• Wash all feeding tools and utensils in the dishwasher or in very hot water to kill any harmful bacteria.
  • Discard any bottles or jars with broken seals (always double check the seals before you buy them). The same goes for any canned foods that have been dented.
  • Cook meat and chicken all the way through (until they are no longer pink inside).
  • Cook eggs until solid all the way through (no runny yolks or egg white).
  • Seafood should also be cooked all the way through.
  • Never leave food standing for longer than 2 hours at room temperature.
  • Reheat food only once.

Storing & Freezing:

  • General rule of thumb is that cooked meat, poultry, fish and eggs that have been thawed beforehand should not be refrozen raw. If they have been thawed and then cooked from frozen, they can be refrozen (but only once).
  • Cooked fruits and vegetables can last up to 6-8 months in the freezer. Meat/chicken or fish should be used within 3 months.
  • Fruits and vegetables, which have either been cooked from raw or from frozen, can be refrozen.
  • It is totally safe to freeze food to which formula or breast milk has been added, provided the milk had not been frozen previously.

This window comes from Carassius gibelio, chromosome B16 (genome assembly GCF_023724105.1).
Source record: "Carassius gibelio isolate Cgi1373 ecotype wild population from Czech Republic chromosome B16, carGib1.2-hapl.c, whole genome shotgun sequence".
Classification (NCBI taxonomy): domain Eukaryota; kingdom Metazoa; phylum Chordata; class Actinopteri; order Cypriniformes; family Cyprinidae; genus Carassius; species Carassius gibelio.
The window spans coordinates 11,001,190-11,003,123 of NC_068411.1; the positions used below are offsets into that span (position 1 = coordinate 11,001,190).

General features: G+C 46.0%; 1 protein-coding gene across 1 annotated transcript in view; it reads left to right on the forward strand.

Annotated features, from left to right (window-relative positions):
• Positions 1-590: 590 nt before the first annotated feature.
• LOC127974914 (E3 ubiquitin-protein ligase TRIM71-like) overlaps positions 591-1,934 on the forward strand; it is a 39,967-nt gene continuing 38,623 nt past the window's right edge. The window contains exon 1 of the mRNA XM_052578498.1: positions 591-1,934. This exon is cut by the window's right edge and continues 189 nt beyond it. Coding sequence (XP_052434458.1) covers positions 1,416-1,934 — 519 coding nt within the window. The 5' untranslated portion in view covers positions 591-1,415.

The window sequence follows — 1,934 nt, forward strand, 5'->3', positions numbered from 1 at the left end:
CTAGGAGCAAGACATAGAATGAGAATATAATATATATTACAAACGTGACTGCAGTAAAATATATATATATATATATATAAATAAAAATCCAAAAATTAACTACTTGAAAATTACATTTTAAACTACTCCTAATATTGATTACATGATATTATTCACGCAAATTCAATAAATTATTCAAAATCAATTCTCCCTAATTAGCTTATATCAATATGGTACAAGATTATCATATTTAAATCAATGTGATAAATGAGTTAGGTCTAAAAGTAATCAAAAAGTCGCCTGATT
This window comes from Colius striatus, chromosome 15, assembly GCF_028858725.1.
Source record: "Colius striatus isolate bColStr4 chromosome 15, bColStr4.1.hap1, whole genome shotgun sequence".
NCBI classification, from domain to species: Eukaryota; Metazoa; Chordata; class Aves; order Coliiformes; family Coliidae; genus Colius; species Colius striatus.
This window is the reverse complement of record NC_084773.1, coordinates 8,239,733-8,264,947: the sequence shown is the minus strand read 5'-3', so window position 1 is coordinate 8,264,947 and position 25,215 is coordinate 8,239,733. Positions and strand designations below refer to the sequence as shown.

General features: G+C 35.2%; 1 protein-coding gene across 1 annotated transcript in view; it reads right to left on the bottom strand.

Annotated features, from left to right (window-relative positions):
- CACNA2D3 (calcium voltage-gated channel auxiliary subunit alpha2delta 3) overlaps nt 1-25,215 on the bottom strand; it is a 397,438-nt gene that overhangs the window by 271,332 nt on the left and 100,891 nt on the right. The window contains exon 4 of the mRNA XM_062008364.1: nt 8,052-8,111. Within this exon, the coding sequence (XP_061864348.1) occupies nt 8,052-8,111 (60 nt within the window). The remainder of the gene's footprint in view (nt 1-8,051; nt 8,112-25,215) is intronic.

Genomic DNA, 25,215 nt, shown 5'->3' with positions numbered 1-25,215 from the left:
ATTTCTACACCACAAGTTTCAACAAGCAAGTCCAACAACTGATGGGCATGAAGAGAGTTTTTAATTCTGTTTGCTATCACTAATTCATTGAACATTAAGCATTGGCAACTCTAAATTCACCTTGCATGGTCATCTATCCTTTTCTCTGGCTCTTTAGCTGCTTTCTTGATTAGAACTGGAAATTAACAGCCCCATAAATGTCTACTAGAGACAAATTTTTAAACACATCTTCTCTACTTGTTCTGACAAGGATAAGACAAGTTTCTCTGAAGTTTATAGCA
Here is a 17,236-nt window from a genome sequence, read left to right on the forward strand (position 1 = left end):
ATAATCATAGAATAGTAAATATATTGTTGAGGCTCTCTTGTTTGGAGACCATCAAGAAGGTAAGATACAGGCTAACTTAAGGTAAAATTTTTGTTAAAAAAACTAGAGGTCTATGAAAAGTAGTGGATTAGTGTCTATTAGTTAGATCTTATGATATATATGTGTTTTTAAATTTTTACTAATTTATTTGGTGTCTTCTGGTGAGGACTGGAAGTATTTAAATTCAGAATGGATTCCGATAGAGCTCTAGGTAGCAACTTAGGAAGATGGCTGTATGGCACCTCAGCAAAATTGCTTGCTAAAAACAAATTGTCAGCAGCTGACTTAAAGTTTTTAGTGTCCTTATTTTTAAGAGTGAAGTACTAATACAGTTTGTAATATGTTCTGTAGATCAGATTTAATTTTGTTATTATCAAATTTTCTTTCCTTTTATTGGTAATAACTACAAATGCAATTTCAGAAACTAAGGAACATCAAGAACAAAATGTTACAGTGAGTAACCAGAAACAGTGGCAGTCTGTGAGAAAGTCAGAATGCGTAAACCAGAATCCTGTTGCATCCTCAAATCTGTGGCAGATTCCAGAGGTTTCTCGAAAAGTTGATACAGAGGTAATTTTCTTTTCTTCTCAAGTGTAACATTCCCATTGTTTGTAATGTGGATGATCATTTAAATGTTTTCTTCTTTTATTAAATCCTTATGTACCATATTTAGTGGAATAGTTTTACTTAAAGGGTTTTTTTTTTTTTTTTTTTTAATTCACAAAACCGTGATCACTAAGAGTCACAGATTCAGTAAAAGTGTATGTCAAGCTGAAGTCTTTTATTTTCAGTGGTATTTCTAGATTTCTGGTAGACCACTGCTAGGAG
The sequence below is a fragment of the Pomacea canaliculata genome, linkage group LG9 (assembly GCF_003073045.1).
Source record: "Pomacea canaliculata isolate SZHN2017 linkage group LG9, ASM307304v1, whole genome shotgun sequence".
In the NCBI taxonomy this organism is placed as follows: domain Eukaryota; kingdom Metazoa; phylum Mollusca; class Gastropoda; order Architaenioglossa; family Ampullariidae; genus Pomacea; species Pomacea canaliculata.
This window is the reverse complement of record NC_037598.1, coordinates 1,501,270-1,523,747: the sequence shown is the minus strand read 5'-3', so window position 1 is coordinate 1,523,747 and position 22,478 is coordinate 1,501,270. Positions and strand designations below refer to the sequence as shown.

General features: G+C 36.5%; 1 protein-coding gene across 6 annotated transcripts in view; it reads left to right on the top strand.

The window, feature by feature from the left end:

• All homemade baby food (fruit/veg/meat etc.) can be kept in a refrigerator for up to 48 hours.
  • For eggs, refrigerate what you will use within twenty four hours. Freeze any remainders.
  • Freeze chicken, meat and seafood on the bottom rack of the freezer to prevent any drippings onto other food.
  • Your refrigerator should be between 0°C and 5°C.
  • Discard any left over food that your baby or toddler’s saliva has come into contact with (or your own saliva for that matter!) For this reason, rather decant the food you will be serving into a feeding bowl.
  • Freeze food after a brief cooling period.

Although the above timeframes are what has been stipulated as safe, the sooner frozen foods are used the more nutritionally superior they will be. This is because over time the frozen food loses nutrient-containing liquid which forms little ice crystals that end up evaporating in the heating process. Often ice crystals can be mistaken for freezer burn, which unlike ice crystals appears greyish in colour. Freezer burn is totally safe albeit a sign that the quality of the frozen food has deteriorated over time, resulting in little dry patches on the food.

Get into a habit of labelling the food that goes into your freezer so that you can keep track of just how long something has been in there for. I find that keeping a record on my iPhone of how long food has been refrigerator or freezer, keeps me in check (and goes a long way in combatting prolonged ‘pretty brain‘). Do what works for you and when in doubt, throw it out!

Note: the above information should never replace the advice of your GP, doctor or nurse. 





Nutrition 101, Planning, Preparing & Storing

Homemade vs. Store-Bought

To make from scratch or buy is the question on every mother’s lips when it comes to baby food.